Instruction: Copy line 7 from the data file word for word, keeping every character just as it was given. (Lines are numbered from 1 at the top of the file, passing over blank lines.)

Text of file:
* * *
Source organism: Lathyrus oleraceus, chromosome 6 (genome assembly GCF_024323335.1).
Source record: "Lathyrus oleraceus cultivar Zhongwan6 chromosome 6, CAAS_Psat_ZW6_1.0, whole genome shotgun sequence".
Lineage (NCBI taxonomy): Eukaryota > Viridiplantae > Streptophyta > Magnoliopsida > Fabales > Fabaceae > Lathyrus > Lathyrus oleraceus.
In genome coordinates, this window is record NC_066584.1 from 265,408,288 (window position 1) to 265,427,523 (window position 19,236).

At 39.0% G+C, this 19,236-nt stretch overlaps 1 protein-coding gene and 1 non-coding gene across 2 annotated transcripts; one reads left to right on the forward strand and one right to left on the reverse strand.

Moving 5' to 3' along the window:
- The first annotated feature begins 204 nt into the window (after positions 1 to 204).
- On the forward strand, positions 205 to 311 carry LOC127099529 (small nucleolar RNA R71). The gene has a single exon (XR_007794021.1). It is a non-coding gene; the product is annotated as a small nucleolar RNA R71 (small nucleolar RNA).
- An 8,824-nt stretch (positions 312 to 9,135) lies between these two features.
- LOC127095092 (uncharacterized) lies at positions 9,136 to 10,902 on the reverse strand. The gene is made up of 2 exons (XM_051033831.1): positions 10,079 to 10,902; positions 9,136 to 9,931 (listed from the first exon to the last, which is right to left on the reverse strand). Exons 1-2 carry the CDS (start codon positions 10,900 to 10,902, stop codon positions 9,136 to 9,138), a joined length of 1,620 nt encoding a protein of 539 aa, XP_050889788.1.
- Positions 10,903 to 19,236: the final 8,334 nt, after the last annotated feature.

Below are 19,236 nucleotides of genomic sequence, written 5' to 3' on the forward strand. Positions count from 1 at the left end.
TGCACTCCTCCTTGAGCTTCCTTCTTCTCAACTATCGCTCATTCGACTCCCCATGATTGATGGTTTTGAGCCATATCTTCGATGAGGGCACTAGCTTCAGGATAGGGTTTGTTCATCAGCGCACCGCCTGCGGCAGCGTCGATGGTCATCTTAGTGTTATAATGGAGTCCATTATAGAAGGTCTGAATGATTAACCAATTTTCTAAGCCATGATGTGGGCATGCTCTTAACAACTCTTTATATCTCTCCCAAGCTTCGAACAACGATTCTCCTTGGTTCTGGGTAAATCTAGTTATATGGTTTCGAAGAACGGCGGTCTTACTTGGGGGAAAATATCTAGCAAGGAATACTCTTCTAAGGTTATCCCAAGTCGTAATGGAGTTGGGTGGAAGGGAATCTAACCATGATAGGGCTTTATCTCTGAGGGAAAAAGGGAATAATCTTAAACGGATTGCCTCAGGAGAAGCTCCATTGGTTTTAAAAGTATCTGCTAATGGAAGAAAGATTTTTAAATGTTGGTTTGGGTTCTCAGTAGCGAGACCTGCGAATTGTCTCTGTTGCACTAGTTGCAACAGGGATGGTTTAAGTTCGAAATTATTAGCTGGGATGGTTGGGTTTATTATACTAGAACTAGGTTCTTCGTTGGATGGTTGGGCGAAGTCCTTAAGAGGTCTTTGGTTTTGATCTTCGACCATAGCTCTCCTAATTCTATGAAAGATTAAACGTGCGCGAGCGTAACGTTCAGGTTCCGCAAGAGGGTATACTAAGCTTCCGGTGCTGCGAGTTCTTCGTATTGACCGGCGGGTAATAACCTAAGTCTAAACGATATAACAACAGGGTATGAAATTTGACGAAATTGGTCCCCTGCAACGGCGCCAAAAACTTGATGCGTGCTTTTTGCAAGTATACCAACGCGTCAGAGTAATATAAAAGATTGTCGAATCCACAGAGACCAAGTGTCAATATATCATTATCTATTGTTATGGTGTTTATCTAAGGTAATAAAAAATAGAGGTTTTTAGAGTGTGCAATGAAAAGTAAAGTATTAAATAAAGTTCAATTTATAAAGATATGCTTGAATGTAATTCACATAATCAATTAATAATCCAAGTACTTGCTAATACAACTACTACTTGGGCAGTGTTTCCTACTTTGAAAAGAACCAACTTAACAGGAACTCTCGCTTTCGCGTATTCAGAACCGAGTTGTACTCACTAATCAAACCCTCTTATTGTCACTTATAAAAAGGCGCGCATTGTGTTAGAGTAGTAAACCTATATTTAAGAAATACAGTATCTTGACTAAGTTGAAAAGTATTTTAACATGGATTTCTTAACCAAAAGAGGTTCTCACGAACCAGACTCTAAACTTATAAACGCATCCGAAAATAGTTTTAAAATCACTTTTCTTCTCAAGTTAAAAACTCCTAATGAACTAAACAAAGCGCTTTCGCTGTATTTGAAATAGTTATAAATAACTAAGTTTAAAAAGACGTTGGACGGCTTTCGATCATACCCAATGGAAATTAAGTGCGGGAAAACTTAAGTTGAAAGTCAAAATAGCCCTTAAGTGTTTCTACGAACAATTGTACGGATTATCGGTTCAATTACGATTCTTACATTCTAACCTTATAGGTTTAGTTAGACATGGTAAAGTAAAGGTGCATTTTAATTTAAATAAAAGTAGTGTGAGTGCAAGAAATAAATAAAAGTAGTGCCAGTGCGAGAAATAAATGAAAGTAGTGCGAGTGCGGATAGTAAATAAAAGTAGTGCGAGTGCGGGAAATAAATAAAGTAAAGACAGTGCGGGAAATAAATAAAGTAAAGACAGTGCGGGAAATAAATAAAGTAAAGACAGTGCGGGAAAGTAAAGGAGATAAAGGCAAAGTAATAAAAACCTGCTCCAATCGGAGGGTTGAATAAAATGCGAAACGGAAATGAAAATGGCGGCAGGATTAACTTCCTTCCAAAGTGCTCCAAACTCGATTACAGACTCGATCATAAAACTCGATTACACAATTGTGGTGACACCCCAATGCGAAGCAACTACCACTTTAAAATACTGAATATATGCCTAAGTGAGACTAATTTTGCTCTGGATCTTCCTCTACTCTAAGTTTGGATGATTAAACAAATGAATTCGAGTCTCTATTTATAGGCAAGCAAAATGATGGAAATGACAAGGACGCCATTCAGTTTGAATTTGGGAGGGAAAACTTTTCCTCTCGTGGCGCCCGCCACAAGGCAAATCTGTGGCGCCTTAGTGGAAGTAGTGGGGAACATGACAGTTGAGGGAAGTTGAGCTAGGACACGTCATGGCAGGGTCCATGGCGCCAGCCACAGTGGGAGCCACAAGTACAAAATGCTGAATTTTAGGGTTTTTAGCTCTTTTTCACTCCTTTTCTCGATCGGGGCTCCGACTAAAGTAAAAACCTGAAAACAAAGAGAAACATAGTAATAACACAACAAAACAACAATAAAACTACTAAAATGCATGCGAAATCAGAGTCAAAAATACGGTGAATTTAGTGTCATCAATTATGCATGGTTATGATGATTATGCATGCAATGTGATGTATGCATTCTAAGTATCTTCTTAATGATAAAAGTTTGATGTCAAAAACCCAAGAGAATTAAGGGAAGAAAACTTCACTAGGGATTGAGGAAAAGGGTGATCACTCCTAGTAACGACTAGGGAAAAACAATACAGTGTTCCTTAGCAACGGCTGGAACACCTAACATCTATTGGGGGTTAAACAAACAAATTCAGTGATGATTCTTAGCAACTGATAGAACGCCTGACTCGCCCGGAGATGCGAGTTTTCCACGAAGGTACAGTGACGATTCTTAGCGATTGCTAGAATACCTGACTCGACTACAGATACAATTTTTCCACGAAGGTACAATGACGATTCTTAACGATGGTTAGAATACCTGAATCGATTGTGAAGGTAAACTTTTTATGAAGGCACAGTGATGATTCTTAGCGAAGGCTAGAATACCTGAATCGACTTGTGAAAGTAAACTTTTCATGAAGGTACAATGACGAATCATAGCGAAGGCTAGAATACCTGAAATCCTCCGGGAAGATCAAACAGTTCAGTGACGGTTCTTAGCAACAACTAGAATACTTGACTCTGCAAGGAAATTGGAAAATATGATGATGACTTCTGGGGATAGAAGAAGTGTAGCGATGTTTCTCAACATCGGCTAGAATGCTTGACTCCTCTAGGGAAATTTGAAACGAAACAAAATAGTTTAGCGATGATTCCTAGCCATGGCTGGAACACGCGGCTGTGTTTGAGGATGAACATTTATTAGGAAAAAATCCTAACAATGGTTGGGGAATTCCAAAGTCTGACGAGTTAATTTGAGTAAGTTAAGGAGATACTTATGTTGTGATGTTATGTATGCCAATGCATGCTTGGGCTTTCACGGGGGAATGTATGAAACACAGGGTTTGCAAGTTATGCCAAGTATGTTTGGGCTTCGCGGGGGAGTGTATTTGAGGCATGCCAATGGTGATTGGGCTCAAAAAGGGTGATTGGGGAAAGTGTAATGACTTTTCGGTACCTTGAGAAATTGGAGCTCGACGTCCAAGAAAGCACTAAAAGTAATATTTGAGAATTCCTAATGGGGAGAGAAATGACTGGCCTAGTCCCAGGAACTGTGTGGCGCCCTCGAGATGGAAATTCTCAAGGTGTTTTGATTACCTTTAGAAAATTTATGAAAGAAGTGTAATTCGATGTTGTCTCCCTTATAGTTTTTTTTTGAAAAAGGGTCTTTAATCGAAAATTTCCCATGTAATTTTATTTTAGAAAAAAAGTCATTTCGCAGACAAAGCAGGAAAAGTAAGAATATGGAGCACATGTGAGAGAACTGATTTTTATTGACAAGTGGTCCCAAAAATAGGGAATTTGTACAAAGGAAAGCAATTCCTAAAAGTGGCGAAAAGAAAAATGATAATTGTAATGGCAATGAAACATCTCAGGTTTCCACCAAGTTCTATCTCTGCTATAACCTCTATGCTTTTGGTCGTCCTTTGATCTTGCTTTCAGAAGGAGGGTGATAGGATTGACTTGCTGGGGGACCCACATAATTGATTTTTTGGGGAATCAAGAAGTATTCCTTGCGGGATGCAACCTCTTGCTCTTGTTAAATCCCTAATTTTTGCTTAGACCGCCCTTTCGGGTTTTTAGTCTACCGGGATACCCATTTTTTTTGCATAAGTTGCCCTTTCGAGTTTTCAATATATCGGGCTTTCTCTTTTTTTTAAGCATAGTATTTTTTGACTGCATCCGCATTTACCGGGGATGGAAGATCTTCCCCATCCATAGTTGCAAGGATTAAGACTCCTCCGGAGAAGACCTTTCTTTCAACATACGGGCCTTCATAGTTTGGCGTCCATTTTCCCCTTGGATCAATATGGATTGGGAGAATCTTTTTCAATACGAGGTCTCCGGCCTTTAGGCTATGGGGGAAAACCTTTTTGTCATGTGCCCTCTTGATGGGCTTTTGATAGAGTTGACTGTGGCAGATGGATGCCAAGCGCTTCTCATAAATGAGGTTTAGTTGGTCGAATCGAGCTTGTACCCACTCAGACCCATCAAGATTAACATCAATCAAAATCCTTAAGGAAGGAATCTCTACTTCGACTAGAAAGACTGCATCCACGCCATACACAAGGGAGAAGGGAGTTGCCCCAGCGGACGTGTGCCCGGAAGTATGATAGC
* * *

- The first annotated feature begins 204 nt into the window (after positions 1 to 204).